I like the idea of having 2-year goals, only because there’s a nice round 100-week period in it (plus the extra 4 weeks for holiday). And I have just finished one of those periods, namely the Master’s Programme of Interactive Media Technology at KTH, Stockholm. As a closure, I would like to reflect on the courses I took.

There are several tracks / specializations to choose from in the programme,  and I tailored my courses as a mix between interaction design and sonic media (have a look here for more info on the programme). Looking back, I think my courses could be grouped into 5 categories. I am going to share about the courses in several posts.

  1. General courses
  2. Sound and music
  3. Interaction design
  4. Social study of media technology
  5. Final project courses
No worries, this never happened

No worries, this never happened. Unless when it was a laptop instead of books. That happened.

1. General courses

These courses formed the foundation of the whole programme.

  • Human Perception for Information Technology (link)
  • Research Methods in Interactive Media Technology (link)
  • Sustainability and Media Technology (link)

The first two were mandatory. Sustainability course was only mandatory for students in the 5-year bachelor + master programme, but I thought it was interesting so I took it anyway.

Human Perception course is about understanding how we, human, interact with our environment. Stimulus from the environment are captured by our receptors, transported by neural network into our brain where perception and recognition take place. Perception is the interpretation of sensation, to become aware of something, and it can happen without previous knowledge. Recognition, on the other hand, requires knowledge. As you can imagine, there were some physiology and psychology aspects discussed in the course.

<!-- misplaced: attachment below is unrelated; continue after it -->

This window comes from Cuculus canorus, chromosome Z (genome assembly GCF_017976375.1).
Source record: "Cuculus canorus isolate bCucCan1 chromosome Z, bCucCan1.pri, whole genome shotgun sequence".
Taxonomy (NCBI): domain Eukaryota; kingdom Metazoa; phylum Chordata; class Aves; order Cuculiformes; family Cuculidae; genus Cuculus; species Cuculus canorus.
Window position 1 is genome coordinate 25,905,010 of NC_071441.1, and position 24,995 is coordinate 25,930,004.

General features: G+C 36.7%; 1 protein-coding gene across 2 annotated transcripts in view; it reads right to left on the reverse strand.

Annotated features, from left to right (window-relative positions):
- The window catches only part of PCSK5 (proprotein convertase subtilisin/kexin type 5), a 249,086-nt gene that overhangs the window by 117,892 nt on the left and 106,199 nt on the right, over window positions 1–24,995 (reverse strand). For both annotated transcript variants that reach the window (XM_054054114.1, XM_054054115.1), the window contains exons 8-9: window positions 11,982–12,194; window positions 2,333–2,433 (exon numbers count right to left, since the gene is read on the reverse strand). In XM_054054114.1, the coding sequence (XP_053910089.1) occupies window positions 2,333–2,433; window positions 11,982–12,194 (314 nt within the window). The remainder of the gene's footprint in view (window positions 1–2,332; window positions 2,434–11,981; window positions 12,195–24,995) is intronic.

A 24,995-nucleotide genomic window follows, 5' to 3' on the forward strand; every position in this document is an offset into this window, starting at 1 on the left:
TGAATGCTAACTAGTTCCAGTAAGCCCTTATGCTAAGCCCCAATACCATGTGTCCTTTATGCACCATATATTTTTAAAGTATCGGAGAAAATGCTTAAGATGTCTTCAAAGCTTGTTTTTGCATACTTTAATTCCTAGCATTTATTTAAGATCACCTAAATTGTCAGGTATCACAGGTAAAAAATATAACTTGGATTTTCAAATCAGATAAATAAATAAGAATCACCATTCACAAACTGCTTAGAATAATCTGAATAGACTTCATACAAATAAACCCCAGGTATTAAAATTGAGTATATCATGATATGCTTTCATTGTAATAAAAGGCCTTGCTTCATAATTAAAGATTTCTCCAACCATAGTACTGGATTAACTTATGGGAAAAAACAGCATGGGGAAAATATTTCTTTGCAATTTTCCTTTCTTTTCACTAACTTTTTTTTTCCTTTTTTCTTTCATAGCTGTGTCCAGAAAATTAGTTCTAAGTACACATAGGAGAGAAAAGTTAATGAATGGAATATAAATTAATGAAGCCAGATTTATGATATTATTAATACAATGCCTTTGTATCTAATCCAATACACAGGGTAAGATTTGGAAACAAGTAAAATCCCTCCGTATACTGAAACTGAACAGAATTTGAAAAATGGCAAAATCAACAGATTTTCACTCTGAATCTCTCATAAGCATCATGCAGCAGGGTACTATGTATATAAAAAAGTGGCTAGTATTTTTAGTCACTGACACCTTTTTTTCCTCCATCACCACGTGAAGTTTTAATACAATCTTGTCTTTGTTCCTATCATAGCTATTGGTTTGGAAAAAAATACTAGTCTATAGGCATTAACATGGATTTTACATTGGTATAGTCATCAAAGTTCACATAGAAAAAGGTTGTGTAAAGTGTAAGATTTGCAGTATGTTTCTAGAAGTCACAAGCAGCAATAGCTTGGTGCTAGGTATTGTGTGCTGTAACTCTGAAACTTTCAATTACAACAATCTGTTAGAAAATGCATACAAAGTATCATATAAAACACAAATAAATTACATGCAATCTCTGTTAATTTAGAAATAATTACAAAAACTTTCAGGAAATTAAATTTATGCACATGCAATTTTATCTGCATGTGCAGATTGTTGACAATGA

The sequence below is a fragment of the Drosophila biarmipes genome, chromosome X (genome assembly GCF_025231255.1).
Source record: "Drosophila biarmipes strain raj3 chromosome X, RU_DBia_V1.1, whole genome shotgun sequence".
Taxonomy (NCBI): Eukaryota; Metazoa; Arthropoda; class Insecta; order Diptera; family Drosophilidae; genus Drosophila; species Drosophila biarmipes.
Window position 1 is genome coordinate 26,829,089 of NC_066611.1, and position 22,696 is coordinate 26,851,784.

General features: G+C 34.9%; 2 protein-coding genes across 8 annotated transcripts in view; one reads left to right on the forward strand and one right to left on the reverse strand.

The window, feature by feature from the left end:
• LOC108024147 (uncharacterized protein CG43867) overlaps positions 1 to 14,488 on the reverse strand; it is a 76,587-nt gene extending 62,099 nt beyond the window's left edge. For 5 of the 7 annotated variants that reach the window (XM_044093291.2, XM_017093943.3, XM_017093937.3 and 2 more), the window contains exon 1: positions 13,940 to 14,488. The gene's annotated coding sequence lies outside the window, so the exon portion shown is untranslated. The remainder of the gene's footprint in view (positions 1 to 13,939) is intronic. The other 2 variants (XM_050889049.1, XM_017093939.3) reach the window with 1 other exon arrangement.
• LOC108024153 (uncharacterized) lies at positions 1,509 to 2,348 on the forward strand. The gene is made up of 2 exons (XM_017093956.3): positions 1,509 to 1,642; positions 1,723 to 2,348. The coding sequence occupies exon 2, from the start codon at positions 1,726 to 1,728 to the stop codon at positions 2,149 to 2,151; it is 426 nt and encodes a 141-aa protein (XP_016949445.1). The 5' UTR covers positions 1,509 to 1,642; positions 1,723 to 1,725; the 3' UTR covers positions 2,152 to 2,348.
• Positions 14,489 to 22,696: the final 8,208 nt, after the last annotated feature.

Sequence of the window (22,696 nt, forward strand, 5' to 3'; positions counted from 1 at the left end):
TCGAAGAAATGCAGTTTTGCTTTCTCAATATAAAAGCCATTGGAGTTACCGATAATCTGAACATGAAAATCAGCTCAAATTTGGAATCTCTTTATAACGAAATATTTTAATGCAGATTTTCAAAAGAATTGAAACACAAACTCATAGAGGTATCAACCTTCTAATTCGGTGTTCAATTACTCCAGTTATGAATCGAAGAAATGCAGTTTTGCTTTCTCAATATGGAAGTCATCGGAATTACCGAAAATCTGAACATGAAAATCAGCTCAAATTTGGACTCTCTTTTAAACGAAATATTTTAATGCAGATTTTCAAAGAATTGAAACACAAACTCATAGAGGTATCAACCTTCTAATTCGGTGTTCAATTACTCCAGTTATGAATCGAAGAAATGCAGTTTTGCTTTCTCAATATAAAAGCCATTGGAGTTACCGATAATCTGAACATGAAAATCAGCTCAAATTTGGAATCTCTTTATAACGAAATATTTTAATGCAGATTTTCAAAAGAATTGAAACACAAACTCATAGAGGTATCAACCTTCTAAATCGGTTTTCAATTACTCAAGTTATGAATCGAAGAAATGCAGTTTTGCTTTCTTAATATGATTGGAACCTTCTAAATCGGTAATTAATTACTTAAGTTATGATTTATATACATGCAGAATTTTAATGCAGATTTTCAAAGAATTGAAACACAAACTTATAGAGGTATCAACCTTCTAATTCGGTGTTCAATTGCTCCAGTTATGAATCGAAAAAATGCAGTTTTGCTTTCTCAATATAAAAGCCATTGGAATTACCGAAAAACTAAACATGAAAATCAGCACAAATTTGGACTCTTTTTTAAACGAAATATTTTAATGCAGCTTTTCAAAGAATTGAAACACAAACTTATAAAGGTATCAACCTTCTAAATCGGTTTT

Remember this?

Remember this?

Research Methods course, as implied in its name, is about methods of research used in the field of media technology. The course started by exploring the philosophy of science. Yes, all those names from Descartes, Hume, Kant, Popper, and several others were all discussed, along with concepts of scientific reasoning, demarcation problem, and others. I remember I was actually enjoyed the discussions, but now after almost 2 years I can’t recall much of them.

I remember the Sustainability course as an eye-opener. I had no idea how serious the problem of sustainability was, having minimum exposure of it back home (save for that phrase “no growth no sustain” that was repeated rather sarcastically in one of the company I worked for). Economic sustainability is only one part of the issue. There is also the need for social sustainability and ecological sustainability. Have a look at UN’s Sustainable Development Goals for more details.

Ecological sustainability is probably the most urgent among the three. The Earth is finite, it has its limits and planetary boundaries. And in this age of humankind (Anthropocene), human is degrading the planet. Related to ICT, most of the times we only look at how much power is used by a piece of technology. We should look at the whole life cycle, from mineral extraction, production, all the way to waste management. A smartphone, for example, might consume only 4 kWh to charge in a year of use, but it has consumed more than 278 kWh to produce. I tried to trace the materials used in my smartphone, and found that the manufacturer obtained the tin from Bangka island in Indonesia. In a way, I might have contributed to the destruction of the island.

I'm conflicted. I still need my phone (I mean, I can't just throw it away now, right?) but I feel bad for the island

I’m conflicted. I still need my phone (I mean, I can’t just throw it away now, right?) but I feel bad for the island. I hope the mining and smelters are managed properly.

As general courses go, I need to remind myself that these courses are essential. And if I want to stay in the field of interaction design, I need to keep on reading on related materials.